If you are considering filing for bankruptcy, you typically have a choice between filing for Chapter 7 bankruptcy or Chapter 13 bankruptcy.
With Chapter 7 bankruptcy, most of your property becomes part of your bankruptcy estate. Any property that is not able to be exempted may be sold to pay your debts. Chapter 7 is often the best option for consumer debtors, however those above a certain income threshold may not be eligible for chapter 7.
With Chapter 13 bankruptcy, no assets are sold by a trustee. The Debtor instead agrees to complete a court-mandated repayment plan. Payments are made to a trustee over a period of 3-5 years. The trustee then distributes the payments to creditors.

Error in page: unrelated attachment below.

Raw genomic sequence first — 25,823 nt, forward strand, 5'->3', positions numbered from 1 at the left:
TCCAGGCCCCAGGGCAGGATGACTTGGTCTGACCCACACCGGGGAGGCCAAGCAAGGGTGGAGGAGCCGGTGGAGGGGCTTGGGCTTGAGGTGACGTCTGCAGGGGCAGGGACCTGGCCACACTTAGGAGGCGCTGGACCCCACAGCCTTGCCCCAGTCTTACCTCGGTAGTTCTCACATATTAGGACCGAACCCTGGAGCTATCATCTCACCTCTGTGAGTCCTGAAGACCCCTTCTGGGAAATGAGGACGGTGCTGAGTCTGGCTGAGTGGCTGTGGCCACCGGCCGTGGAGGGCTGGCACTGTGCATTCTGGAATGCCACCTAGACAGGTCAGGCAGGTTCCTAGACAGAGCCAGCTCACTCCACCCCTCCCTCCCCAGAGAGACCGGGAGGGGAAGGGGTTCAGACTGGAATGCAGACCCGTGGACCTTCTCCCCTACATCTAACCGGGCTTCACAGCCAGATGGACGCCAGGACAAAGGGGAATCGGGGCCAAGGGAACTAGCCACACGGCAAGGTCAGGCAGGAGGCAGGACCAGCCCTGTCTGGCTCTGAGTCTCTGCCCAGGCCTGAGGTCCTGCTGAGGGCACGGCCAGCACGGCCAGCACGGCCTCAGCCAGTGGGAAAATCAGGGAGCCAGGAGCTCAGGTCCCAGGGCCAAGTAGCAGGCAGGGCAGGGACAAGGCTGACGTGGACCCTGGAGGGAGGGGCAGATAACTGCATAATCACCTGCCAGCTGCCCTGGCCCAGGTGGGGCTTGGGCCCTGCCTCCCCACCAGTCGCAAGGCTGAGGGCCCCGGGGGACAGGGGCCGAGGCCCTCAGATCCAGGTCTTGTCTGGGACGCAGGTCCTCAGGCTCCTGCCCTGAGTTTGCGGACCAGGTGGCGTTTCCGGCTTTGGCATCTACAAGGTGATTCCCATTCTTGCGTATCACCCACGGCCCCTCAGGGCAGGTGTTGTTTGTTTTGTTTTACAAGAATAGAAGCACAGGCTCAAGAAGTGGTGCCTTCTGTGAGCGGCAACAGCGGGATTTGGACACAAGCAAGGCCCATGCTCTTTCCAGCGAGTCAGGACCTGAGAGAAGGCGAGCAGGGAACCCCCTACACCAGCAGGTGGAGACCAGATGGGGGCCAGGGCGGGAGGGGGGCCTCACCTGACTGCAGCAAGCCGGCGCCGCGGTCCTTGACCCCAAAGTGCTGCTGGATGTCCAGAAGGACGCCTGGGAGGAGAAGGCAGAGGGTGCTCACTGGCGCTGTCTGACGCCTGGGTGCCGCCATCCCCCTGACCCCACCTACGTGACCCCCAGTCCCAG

The key is the disposable income for the debtor’s household, as determined by a means test. If a debtor’s disposable income is above a certain level, they are generally unable to qualify for chapter 7.
Median household income
To make sure you don’t have enough income to warrant Chapter 13 bankruptcy, the first hurdle is to determine your median household income. If it is lower than what the state has deemed an average median income, then you do not have to complete the full means test and can file for Chapter 7.
The means test
The means test is a calculation that starts with your gross household income, and then lets you deduct some actual and some standard allowances for things like housing, taxes, insurance, transportation, food, clothing, and medical expenses. At the end of the test, a number is produced that is the debtor’s “disposable income.”
If the disposable income is below a certain threshold, the debtor passes and is eligible for relief under chapter 7. If not, it calculated what amount must be paid to unsecured creditors in a chapter 13.
To determine what your best options are based on your income and debt situation, consult with a bankruptcy expert like those at Giddens & Gatton Law, P.C.